Further, there has been no mention whatsoever of the Dungog nominal transmission site which needs to be upgraded to rectify its signal strength. Similarly, there has been no mention whatsoever of the Gan Gan tower. I fought hard for these upgrades to this tower and the former coalition government invested in omni-directional services, yet they have now been shut off with many residents left in the dark. This raises questions about value for money in Labor’s plan which I am extremely concerned about, and a review needs to happen urgently.

Allow me to use Great Lakes to demonstrate my concerns. The council has been given the option to upgrade its Elizabeth Beach retransmission site at a cost of about $100,000. This upgrade would allow locals to be able to access terrestrial digital TV—local TV. Unfortunately, neither the Rudd Labor government nor broadcasters will pay for it. No, if the Elizabeth Beach site is to be upgraded, the council has to fork out for the upgrades. On the other hand, if Elizabeth Beach is not upgraded, households will be provided with a $400 subsidy for a satellite dish. This would be paid for by the Rudd Labor government, using taxpayer dollars.

The problem is this: there are approximately 950 households that currently rely on the Elizabeth Beach site to watch television. If this tower is not upgraded, and all these residents claim a subsidy for the satellite service, the Rudd Labor government will have to spend almost $400,000. That is four times the amount of taxpayer money it would cost to upgrade the Elizabeth Beach tower. So if the Rudd Labor government simply paid for the tower upgrade, that would be a saving to taxpayers of $300,000 and it would not include any outlay from the council. That is two birds, one stone—three birds in fact, because more of my local constituents would then have access to terrestrial digital television rather than satellite. That means they would have access to specifically local, regional channels such as Prime and NBN designed for the Hunter and mid-north coast, without having to resort to satellite, which will need to service the entire south-eastern Australia zone of NSW, Victoria, Tasmania and the ACT.

This is a blatant example of the Rudd Labor government’s failure to think smart and use taxpayer dollars wisely, as demonstrated in the budget this week. Just this year we have been forced to watch blatant waste through Prime Minister Rudd’s Building the Education Revolution program, which has seen some classrooms erected for more than the cost of a luxury home. In fact, one school in my electorate, Booral Public School, received a double prefabricated classroom for $850,000. For the same price, another school got three classrooms, a basketball court and rainwater tanks. In my experience taxpayers are more than happy to invest in the education of our children, but what they do demand is value for money, which simply has not been evident at all in the BER program. Prime Minister Rudd obviously has not learnt his lesson and I would urge him to rethink the number of retransmission sites which are to be upgraded. Residents in the Paterson electorate deserve to have each and every tower upgraded, in order to give them the best chance at accessing terrestrial local digital television.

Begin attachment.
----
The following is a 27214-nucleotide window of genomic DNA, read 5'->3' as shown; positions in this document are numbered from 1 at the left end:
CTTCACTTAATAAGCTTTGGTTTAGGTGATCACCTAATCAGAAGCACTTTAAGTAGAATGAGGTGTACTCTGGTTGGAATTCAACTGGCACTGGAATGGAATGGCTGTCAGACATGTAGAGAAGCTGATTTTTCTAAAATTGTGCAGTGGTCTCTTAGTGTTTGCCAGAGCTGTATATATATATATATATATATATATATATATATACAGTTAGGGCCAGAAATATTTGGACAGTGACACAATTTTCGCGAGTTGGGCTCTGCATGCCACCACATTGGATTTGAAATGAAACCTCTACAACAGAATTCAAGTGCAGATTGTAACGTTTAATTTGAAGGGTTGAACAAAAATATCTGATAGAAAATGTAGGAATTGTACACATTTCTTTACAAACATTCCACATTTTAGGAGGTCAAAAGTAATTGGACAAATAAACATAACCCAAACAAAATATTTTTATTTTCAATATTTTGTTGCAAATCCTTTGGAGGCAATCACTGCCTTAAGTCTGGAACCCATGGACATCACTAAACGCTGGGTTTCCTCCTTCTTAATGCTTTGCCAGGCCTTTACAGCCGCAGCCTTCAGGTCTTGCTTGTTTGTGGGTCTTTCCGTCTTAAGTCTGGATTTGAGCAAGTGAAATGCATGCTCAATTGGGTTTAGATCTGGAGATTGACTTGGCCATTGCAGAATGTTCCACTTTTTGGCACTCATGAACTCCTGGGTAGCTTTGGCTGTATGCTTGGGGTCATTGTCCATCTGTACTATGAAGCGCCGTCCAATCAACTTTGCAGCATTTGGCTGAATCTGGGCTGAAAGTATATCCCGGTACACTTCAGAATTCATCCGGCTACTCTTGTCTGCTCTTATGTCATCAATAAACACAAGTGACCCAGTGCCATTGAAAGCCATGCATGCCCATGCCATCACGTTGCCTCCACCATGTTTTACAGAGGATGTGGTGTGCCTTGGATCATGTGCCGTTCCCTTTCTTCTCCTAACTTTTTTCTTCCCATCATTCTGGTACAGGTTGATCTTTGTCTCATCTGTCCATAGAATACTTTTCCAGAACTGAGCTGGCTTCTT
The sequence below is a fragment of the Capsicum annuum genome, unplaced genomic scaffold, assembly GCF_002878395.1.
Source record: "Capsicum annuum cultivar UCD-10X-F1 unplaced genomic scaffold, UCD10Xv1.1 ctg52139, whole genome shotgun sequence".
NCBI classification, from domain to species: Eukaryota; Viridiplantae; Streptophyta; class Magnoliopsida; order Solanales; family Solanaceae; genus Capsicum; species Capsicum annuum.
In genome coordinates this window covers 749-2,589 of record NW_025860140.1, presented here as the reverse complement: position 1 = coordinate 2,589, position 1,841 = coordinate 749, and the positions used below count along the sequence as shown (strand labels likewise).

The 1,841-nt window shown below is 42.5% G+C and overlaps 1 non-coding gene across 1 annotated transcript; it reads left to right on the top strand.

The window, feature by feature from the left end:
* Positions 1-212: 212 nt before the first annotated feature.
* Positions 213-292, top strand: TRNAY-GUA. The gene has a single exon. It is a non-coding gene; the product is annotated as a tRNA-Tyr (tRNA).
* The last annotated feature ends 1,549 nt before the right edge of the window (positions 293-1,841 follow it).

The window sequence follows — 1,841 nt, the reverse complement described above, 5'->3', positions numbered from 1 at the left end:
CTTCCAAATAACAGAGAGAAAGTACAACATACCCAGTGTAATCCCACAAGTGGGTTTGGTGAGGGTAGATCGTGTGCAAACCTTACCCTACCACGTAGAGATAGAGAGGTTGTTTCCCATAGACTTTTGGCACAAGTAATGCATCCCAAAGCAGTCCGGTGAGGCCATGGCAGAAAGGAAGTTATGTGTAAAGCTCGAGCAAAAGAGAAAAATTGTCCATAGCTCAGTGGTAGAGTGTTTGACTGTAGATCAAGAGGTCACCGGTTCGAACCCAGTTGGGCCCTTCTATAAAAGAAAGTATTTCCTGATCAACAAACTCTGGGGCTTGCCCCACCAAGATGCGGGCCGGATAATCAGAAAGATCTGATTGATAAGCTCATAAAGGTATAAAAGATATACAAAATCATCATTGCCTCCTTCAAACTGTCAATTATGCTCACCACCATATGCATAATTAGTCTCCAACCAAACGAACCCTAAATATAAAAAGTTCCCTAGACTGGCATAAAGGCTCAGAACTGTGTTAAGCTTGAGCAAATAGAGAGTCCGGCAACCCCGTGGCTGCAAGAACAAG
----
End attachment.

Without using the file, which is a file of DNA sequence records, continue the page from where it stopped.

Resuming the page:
This Rudd Labor government will not invest in upgrading all our towers to digital. This is the same government which gave our broadcasters a $250 million discount in licensing fees, but failed to secure upgrades in those areas that really needed them. I am here to remind the Prime Minister that regional areas need urgent technology upgrades. People in the Paterson electorate deserve absolutely nothing less than the same services available to those in the city.

This brings me to another point of importance within the legislation, local content. Of course, Australian governments have always worked hard to ensure that people have access to relevant news and information through our commercial television broadcasters. It is not only for safety that people know what is going on in their local area but also so that people can stay informed about their local community and make a contribution. If you live in East Maitland, for example, I would argue most people would much rather read the Maitland Mercury, the Star or the Newcastle Herald rather than, say, the Canberra Times. While the latter is in no way of lesser quality, the issue here is proximity and relevance. I believe wholeheartedly that it needs to be the same with television—local content for local people; local news, local advertising, local community connection .

The Broadcasting Legislation Amendment (Digital Television) Bill 2010 does address the issue of local content and I am pleased that this has been considered. However, the legislation indicates that satellite service providers will be required to present local news and information ‘as soon as practicable’. Therefore I would like to again stress the importance of local news, local sport, local weather, local community service announcements and local advertising. It is vital that the phrase ‘as soon as practicable’ does indeed translate into a timely news service which is aired at a practical time for my constituents.

Clearly, over the past five decades television has become an integral part of life for many Australians. It should be not only enhanced but also protected. Therefore, it is vital that this legislation be made a priority and that action be taken urgently. Of course, our Prime Minister is known for his talk rather than his action. But I am here for the people of Paterson and I will continue to hold the Rudd Labor government to account until clear, uninterrupted television can be viewed on the screens of every household. I have grave reservations about part of this bill and the ability of this government to roll out a quality service to my constituents. I remind the House that this Rudd Labor government stripped $2 billion from the regional telecommunications infrastructure black spot fund in December 2008. That is the sort of money that could have been spent on digital upgrades in my electorate.